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UN food agency rings alarm bell over war-torn Somalia

The United Nations food agency, the FAO, on Monday issued a stark warning over food security in war-torn Somalia, launching an urgent appeal for $18 million to stop hunger spreading.

Last year's harvest was already poor and prices are rising as food stocks from 2013 are being rapidly depleted, the FAO warned in a statement.

The situation has been exacerbated by late rains, erratic weather and the conflict wracking the impoverished African country, the FAO said.

The agency estimated there were 860,000 people in need of humanitarian assistance in Somalia, including 200,000 malnourished children under the age of five.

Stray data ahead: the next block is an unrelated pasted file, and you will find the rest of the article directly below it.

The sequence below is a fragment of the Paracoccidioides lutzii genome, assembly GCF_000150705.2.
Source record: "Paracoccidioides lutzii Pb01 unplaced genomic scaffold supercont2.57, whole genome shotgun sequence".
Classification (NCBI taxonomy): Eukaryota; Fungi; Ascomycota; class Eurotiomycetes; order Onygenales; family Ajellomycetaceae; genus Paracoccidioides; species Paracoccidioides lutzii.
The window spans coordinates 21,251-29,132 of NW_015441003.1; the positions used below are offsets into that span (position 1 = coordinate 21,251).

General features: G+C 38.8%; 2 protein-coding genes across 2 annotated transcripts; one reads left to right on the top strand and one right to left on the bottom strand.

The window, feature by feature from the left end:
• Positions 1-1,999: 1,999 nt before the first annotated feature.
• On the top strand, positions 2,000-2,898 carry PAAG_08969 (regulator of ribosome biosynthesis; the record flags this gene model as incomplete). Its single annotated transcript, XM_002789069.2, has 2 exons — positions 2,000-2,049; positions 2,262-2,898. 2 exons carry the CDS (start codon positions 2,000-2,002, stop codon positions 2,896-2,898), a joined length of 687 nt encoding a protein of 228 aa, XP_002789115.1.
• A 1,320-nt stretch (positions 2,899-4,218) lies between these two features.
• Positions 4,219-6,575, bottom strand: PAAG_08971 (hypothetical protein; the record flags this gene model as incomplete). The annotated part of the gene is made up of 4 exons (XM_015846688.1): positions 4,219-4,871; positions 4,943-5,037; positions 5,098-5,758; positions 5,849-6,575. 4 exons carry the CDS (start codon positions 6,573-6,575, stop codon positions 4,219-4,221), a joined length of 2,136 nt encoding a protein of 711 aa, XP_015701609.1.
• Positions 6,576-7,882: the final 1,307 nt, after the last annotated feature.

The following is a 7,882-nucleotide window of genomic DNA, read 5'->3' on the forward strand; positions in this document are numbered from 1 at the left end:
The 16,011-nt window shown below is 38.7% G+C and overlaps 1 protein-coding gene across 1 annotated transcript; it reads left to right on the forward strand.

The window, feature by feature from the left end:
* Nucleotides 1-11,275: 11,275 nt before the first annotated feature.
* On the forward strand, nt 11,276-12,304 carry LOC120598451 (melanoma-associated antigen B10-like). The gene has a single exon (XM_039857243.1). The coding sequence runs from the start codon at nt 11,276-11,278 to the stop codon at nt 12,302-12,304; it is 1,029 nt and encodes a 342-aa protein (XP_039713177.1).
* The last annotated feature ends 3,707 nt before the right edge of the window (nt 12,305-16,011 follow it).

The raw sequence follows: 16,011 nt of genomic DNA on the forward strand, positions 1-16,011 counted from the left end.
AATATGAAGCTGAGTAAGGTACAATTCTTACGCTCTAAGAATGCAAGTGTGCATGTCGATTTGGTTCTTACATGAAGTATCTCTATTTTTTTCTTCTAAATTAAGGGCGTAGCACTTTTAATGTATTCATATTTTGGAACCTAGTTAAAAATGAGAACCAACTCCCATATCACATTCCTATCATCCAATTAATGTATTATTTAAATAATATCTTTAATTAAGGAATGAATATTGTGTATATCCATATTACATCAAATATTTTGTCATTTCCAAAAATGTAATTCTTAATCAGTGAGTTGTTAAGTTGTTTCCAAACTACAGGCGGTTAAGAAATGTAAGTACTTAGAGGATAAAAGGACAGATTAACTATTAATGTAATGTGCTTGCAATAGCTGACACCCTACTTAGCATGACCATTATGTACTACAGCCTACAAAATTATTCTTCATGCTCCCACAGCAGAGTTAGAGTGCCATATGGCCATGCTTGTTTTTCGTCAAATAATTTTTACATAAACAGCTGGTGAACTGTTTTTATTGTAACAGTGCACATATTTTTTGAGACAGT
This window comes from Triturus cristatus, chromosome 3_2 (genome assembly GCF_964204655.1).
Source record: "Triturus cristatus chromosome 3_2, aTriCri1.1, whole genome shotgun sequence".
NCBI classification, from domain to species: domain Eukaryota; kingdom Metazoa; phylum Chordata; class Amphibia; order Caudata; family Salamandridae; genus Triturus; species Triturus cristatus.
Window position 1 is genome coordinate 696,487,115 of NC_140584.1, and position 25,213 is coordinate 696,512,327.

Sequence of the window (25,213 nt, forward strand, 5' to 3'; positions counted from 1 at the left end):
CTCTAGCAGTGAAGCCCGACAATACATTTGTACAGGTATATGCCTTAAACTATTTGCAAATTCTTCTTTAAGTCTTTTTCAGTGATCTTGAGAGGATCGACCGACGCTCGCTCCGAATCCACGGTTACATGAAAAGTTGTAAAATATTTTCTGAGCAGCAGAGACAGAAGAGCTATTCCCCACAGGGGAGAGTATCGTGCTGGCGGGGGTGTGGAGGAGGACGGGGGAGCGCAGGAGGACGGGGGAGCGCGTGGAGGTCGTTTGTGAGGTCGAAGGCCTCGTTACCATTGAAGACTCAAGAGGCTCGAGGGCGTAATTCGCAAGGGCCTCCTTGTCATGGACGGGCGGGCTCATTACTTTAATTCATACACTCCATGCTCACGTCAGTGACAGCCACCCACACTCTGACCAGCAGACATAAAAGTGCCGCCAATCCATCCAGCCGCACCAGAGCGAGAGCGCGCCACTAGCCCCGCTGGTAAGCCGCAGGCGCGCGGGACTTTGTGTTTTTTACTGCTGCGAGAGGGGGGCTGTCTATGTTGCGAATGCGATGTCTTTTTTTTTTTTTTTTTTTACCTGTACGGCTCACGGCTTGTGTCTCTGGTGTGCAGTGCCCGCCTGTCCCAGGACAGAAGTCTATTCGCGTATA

It said it was "urgently seeking" $18 million (13 million euros) to scale up what it called "rapid interventions" to prevent the food security situation getting even worse.

"Conditions are expected to improve slightly in August and September when the harvest is ready for consumption, but the positive impact is likely to be moderate given the unfavourable prospects of the current season," the FAO judged.

Prices for staples such as maize and sorghum have risen by as much as 60 and 80 percent compared to April last year.

"The people of Somalia cannot simply wait for the results of the next harvest. They need urgent help," said Luca Alinovi, FAO officer for Somalia and Kenya.


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